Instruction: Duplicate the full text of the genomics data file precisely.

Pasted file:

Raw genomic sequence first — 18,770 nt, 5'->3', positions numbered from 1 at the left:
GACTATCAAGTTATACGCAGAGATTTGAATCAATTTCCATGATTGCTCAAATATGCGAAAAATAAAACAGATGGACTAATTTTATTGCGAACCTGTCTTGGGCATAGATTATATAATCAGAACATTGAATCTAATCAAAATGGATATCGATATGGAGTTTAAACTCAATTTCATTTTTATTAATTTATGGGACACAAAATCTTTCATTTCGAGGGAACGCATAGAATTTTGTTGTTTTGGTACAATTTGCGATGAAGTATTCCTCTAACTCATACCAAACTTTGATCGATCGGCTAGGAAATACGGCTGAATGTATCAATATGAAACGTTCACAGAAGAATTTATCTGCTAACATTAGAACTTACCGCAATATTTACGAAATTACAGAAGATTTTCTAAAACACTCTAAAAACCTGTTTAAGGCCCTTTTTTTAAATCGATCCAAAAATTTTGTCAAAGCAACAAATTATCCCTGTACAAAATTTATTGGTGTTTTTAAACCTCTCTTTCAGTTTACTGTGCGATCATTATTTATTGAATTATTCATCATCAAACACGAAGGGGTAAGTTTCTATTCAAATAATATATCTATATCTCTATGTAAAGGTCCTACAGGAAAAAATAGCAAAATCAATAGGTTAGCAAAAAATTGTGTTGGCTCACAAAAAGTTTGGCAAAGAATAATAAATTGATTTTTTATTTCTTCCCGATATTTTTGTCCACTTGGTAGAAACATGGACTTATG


Raw genomic sequence first — 18,770 nt, 5'->3', positions numbered from 1 at the left:
GACTATCAAGTTATACGCAGAGATTTGAATCAATTTCCATGATTGCTCAAATATGCGAAAAATAAAACAGATGGACTAATTTTATTGCGAACCTGTCTTGGGCATAGATTATATAATCAGAACATTGAATCTAATCAAAATGGATATCGATATGGAGTTTAAACTCAATTTCATTTTTATTAATTTATGGGACACAAAATCTTTCATTTCGAGGGAACGCATAGAATTTTGTTGTTTTGGTACAATTTGCGATGAAGTATTCCTCTAACTCATACCAAACTTTGATCGATCGGCTAGGAAATACGGCTGAATGTATCAATATGAAACGTTCACAGAAGAATTTATCTGCTAACATTAGAACTTACCGCAATATTTACGAAATTACAGAAGATTTTCTAAAACACTCTAAAAACCTGTTTAAGGCCCTTTTTTTAAATCGATCCAAAAATTTTGTCAAAGCAACAAATTATCCCTGTACAAAATTTATTGGTGTTTTTAAACCTCTCTTTCAGTTTACTGTGCGATCATTATTTATTGAATTATTCATCATCAAACACGAAGGGGTAAGTTTCTATTCAAATAATATATCTATATCTCTATGTAAAGGTCCTACAGGAAAAAATAGCAAAATCAATAGGTTAGCAAAAAATTGTGTTGGCTCACAAAAAGTTTGGCAAAGAATAATAAATTGATTTTTTATTTCTTCCCGATATTTTTGTCCACTTGGTAGAAACATGGACTTATG